characteristics of your sound. In fact, one of the most
effective ways that we can learn to manage and mould our sound
into a more desirable acoustic is to hone in on this physical feedback. Richard Miller, one of the most
influential singing teachers during the later part of
the 20th century writes, “One of the ways the sounds of singing” “can be monitored by the performer”, “is through experiencing
sympathetic vibration”. “When the spectral balance is complete”, “a singer is aware of sensations” “in bony structures of the
head that are quite different” “from those of imbalanced phonation”. “Once an association with ideal
sound has been established”, “these proprioceptive sensations” “become dependable
indicators of tonal balance”. So, the key here, as described
by Miller, is to develop a balanced phonation. And that’s what we’re gonna do together with these practical exercises
I’ve got for you to try. Each one is designed to
help you explore your sound and the different acoustic values that your anatomy is capable of. To start with, let’s first examine the three primary vowel shapes E. Ah. Ooh. Each of the primary vowels, what are sometimes referred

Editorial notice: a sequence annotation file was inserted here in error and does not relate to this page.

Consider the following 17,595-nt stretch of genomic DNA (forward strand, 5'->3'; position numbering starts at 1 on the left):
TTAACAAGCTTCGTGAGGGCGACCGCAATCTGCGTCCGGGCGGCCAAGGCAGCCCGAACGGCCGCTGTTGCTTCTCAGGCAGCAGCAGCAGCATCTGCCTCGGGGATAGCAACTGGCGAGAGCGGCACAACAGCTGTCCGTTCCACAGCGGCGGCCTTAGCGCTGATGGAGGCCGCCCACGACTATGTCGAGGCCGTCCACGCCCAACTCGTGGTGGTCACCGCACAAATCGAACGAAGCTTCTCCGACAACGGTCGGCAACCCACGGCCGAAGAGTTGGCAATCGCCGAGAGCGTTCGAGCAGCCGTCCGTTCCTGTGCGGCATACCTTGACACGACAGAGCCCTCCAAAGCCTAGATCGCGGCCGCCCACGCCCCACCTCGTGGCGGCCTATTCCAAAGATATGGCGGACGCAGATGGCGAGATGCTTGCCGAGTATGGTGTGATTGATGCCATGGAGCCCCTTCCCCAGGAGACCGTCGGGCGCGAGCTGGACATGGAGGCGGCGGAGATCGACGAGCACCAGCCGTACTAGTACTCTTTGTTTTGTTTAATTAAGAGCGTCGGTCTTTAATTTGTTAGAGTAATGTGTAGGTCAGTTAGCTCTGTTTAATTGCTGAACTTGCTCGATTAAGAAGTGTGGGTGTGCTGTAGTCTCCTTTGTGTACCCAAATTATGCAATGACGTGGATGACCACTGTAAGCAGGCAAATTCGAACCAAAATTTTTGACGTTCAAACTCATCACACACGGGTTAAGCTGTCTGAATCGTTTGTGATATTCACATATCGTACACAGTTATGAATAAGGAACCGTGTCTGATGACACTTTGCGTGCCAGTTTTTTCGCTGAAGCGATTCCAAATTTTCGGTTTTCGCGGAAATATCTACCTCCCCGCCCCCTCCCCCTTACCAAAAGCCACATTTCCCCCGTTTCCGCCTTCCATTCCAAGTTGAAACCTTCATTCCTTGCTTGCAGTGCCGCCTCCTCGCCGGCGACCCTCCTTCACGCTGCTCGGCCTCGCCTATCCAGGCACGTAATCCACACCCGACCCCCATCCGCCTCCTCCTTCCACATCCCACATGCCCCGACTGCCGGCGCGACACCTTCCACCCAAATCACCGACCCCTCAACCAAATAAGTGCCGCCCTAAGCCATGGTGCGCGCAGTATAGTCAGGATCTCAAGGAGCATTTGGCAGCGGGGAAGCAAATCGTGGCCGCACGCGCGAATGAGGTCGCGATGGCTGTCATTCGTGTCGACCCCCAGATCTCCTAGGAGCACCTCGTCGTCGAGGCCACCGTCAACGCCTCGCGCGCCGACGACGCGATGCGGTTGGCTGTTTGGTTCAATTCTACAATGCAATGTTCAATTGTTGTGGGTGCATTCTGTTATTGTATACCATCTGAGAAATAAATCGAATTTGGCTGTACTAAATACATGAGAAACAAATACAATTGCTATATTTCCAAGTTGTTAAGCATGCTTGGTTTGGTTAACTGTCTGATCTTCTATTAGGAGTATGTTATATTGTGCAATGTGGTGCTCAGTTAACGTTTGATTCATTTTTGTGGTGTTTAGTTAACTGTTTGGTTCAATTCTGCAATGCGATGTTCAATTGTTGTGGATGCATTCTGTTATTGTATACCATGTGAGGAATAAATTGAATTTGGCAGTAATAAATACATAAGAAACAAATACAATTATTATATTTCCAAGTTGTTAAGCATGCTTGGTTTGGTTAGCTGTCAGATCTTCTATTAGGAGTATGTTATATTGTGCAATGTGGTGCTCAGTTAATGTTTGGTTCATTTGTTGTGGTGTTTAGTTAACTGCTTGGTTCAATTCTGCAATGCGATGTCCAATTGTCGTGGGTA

to as corner vowels, positions the voice differently, giving three distinct acoustic values. Now, say each individual vowel
followed by your own name, but be sure to place the
production of your name into the position of the preceding vowel. So mine would sound like this. E, Daniel. Ah, Daniel. Ooh, Daniel. You should be able to hear a difference between each of them. Do it again, and this time, pay attention to how your voice feels on each one. E. E, Daniel. Ah, Daniel. Ooh, Daniel. For me, the best sensation lies somewhere between the E, and ah position. E, ah, Daniel. Daniel. Play around with it and see
which vowel position feels best. You might also like to record
yourself using a smartphone or some other recording device. Remember, the sound will be
different to what you hear inside your own head, so
withhold your judgment and do your best to
listen to the differences between each of the vowel
shapes and positions. I’ve got one more activity
that will help you to discover a new-found
love for your voice, but before we look at it
together, take a quick moment to hit the thumbs-up button
if you’re already starting to love your voice that little bit more. I think one of the most
significant concerns for people is thinking that
their voice sounds thin, whinny and nasally. I know that I struggled with
an overly nasalized voice for many of my teenage years, and it wasn’t until I was
in my 20s that I discovered the secret to removing my nasality. Actually, it’s simple enough,
if you want less nasality in your sound, you need to make sure less of your sound is travelling